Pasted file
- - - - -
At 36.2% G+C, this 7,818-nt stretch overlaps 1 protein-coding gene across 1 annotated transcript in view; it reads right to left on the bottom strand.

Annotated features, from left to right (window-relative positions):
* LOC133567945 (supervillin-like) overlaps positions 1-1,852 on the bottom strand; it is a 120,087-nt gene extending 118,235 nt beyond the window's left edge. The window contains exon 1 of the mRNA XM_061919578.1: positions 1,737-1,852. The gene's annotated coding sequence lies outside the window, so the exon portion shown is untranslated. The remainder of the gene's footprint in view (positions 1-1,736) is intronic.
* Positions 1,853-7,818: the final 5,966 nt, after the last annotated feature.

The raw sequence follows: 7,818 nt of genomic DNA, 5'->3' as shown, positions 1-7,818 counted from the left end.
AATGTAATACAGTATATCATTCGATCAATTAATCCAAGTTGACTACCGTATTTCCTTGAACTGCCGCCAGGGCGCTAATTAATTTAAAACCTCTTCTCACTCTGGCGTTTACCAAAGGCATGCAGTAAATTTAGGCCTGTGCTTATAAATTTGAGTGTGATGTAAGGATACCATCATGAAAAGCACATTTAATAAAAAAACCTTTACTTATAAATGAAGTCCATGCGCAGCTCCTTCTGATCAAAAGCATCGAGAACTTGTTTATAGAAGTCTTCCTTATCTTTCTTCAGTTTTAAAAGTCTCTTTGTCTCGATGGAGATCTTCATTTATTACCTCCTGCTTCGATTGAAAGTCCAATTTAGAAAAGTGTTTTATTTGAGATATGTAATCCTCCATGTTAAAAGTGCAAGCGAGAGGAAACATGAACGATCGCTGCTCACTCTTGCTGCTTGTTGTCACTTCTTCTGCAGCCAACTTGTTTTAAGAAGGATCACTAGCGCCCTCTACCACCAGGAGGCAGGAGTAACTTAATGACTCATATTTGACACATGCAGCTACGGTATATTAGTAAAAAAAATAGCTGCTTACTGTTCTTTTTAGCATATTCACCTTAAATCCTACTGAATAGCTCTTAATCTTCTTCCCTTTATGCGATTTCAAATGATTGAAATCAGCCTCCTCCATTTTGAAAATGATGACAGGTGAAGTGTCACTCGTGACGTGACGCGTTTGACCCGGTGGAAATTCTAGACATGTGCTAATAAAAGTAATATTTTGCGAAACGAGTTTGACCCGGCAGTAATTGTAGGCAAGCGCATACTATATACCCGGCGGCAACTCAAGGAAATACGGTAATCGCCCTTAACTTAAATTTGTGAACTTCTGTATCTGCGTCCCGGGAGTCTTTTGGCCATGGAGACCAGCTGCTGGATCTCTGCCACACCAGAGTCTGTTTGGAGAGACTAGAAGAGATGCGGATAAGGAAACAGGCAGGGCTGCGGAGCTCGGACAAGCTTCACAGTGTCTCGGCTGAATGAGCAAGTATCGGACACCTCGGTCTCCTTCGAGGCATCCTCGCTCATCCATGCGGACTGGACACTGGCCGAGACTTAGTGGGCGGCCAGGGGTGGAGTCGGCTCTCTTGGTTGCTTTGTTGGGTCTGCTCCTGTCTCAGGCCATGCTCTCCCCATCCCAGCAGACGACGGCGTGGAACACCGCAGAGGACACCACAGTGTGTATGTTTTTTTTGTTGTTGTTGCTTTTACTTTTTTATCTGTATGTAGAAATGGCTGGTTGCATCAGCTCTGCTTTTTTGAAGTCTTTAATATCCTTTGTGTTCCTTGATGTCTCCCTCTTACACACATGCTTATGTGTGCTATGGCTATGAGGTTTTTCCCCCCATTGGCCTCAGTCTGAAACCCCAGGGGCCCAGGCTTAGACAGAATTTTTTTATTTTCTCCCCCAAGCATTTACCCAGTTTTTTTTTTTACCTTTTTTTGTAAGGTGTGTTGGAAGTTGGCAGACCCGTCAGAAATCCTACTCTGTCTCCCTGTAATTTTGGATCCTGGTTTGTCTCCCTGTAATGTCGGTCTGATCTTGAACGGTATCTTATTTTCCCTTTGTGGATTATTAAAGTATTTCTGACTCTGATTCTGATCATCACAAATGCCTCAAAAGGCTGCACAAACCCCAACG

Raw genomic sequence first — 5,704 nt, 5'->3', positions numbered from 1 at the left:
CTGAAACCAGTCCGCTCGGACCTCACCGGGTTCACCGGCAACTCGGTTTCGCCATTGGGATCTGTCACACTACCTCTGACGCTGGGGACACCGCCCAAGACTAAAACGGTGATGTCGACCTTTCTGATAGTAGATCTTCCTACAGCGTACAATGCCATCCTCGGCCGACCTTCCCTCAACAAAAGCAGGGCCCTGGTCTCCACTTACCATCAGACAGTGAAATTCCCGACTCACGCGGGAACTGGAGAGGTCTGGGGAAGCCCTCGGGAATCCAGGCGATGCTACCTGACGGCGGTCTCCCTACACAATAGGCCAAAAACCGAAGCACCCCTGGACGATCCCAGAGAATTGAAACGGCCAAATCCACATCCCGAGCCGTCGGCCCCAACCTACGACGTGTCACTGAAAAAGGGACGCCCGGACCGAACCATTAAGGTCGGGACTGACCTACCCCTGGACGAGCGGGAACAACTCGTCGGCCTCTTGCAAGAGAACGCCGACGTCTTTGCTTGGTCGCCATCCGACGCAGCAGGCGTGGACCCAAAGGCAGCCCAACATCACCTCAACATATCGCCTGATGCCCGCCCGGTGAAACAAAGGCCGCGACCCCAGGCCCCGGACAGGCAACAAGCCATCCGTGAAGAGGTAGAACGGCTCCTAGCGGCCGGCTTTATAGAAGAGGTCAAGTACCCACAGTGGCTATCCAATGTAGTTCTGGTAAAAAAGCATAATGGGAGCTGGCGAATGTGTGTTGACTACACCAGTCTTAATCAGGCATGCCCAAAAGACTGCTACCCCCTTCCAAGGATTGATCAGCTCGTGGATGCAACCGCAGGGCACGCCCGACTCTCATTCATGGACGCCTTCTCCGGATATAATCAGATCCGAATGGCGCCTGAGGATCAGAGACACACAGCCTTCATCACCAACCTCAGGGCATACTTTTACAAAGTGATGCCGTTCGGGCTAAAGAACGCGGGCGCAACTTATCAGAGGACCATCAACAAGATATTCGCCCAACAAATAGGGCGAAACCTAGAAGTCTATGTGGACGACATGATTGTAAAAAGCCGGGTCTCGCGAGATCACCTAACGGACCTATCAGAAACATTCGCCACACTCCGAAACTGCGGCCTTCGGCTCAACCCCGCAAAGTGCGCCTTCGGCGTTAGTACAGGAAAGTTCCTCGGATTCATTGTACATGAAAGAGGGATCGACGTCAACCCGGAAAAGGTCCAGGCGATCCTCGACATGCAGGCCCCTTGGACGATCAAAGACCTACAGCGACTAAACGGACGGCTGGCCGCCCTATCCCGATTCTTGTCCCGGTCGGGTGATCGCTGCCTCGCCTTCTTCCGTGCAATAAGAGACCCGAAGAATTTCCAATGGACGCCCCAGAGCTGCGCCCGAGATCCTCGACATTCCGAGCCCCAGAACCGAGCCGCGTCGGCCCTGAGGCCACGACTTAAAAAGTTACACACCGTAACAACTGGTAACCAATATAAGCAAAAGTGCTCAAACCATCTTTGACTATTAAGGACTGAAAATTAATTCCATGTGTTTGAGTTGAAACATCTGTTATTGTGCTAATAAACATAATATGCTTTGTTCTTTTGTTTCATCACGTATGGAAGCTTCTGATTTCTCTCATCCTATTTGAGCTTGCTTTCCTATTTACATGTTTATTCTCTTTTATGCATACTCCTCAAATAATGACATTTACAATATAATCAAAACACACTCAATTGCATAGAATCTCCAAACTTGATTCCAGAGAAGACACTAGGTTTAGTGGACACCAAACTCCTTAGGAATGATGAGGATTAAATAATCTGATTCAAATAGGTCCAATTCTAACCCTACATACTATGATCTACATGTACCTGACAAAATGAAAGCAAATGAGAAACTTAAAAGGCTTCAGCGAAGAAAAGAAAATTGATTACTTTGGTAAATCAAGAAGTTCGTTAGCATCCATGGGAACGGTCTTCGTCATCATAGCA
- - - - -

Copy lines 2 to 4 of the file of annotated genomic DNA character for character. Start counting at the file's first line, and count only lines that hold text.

Annotated features, from left to right (window-relative positions):
* LOC133567945 (supervillin-like) overlaps positions 1-1,852 on the bottom strand; it is a 120,087-nt gene extending 118,235 nt beyond the window's left edge. The window contains exon 1 of the mRNA XM_061919578.1: positions 1,737-1,852. The gene's annotated coding sequence lies outside the window, so the exon portion shown is untranslated. The remainder of the gene's footprint in view (positions 1-1,736) is intronic.
* Positions 1,853-7,818: the final 5,966 nt, after the last annotated feature.